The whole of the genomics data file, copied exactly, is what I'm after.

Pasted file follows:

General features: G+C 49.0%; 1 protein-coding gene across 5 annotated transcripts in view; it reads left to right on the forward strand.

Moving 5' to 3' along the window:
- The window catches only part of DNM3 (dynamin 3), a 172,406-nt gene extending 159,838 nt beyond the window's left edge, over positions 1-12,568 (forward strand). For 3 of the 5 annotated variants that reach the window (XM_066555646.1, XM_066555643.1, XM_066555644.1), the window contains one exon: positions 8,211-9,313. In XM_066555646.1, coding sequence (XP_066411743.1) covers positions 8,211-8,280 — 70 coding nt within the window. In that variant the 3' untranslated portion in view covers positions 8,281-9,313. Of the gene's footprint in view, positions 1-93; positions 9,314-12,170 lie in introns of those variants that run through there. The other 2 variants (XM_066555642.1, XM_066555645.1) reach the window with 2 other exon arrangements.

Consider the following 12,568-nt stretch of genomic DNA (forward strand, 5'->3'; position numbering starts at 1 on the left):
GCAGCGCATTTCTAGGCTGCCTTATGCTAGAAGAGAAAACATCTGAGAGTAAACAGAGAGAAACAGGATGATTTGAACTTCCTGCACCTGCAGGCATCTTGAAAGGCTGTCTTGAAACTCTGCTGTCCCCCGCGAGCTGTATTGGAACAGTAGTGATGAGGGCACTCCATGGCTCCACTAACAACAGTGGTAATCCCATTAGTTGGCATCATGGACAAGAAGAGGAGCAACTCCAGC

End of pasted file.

General features: G+C 49.0%; 1 protein-coding gene across 5 annotated transcripts in view; it reads left to right on the forward strand.

Moving 5' to 3' along the window:
- The window catches only part of DNM3 (dynamin 3), a 172,406-nt gene extending 159,838 nt beyond the window's left edge, over positions 1-12,568 (forward strand). For 3 of the 5 annotated variants that reach the window (XM_066555646.1, XM_066555643.1, XM_066555644.1), the window contains one exon: positions 8,211-9,313. In XM_066555646.1, coding sequence (XP_066411743.1) covers positions 8,211-8,280 — 70 coding nt within the window. In that variant the 3' untranslated portion in view covers positions 8,281-9,313. Of the gene's footprint in view, positions 1-93; positions 9,314-12,170 lie in introns of those variants that run through there. The other 2 variants (XM_066555642.1, XM_066555645.1) reach the window with 2 other exon arrangements.

Consider the following 12,568-nt stretch of genomic DNA (forward strand, 5'->3'; position numbering starts at 1 on the left):
GCAGCGCATTTCTAGGCTGCCTTATGCTAGAAGAGAAAACATCTGAGAGTAAACAGAGAGAAACAGGATGATTTGAACTTCCTGCACCTGCAGGCATCTTGAAAGGCTGTCTTGAAACTCTGCTGTCCCCCGCGAGCTGTATTGGAACAGTAGTGATGAGGGCACTCCATGGCTCCACTAACAACAGTGGTAATCCCATTAGTTGGCATCATGGACAAGAAGAGGAGCAACTCCAGC